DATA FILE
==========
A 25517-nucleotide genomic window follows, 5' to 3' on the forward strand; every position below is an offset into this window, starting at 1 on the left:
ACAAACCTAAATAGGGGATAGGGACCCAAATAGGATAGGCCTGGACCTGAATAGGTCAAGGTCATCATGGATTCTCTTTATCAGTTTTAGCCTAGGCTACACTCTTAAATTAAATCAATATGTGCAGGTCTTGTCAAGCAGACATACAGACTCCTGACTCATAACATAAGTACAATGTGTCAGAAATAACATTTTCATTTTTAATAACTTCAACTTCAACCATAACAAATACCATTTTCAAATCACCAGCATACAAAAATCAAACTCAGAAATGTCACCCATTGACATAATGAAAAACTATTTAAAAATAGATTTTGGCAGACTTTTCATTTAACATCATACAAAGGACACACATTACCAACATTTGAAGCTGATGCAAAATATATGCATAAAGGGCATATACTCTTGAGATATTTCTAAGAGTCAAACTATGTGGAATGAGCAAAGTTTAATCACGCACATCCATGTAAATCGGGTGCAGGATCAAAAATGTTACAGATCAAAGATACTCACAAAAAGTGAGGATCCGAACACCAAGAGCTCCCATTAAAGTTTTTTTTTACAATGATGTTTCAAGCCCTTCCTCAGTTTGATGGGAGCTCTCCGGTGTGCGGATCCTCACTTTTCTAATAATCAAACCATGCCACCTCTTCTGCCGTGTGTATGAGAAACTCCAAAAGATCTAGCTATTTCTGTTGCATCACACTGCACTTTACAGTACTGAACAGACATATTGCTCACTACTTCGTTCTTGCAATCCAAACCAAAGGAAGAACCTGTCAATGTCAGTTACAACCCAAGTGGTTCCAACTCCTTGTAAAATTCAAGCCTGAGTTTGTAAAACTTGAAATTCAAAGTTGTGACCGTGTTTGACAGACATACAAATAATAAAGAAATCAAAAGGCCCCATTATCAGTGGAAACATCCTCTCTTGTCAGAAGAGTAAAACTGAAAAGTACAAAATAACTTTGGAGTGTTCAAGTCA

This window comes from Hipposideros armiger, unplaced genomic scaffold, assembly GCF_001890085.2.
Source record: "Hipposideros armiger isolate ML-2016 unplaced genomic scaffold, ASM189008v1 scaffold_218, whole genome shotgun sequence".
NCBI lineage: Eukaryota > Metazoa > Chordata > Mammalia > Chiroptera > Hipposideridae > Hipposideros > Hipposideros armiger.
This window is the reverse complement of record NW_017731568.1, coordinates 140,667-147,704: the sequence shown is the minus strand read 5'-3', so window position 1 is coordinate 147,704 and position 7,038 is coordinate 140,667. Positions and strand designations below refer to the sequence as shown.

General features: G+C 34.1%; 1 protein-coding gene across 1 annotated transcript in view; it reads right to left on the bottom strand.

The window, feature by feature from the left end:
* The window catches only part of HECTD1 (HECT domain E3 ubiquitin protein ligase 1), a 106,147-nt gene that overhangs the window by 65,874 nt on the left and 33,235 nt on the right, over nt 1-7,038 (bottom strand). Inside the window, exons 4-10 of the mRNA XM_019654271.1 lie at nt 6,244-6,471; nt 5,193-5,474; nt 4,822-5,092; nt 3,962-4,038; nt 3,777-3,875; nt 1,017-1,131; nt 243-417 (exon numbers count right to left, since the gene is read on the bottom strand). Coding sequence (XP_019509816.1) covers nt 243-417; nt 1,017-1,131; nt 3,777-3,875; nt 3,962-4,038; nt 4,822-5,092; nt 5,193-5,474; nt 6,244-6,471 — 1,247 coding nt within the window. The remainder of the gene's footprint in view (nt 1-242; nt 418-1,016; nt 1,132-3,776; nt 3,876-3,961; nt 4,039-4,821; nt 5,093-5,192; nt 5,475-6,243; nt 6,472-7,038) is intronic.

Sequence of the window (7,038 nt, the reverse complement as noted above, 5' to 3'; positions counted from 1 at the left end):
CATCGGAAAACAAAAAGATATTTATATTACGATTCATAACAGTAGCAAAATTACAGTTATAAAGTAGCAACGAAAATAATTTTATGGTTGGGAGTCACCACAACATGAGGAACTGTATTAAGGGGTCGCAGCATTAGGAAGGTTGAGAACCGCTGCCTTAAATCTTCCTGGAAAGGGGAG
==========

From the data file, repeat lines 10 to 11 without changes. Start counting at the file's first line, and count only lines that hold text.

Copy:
Sequence of the window (7,038 nt, the reverse complement as noted above, 5' to 3'; positions counted from 1 at the left end):
CATCGGAAAACAAAAAGATATTTATATTACGATTCATAACAGTAGCAAAATTACAGTTATAAAGTAGCAACGAAAATAATTTTATGGTTGGGAGTCACCACAACATGAGGAACTGTATTAAGGGGTCGCAGCATTAGGAAGGTTGAGAACCGCTGCCTTAAATCTTCCTGGAAAGGGGAG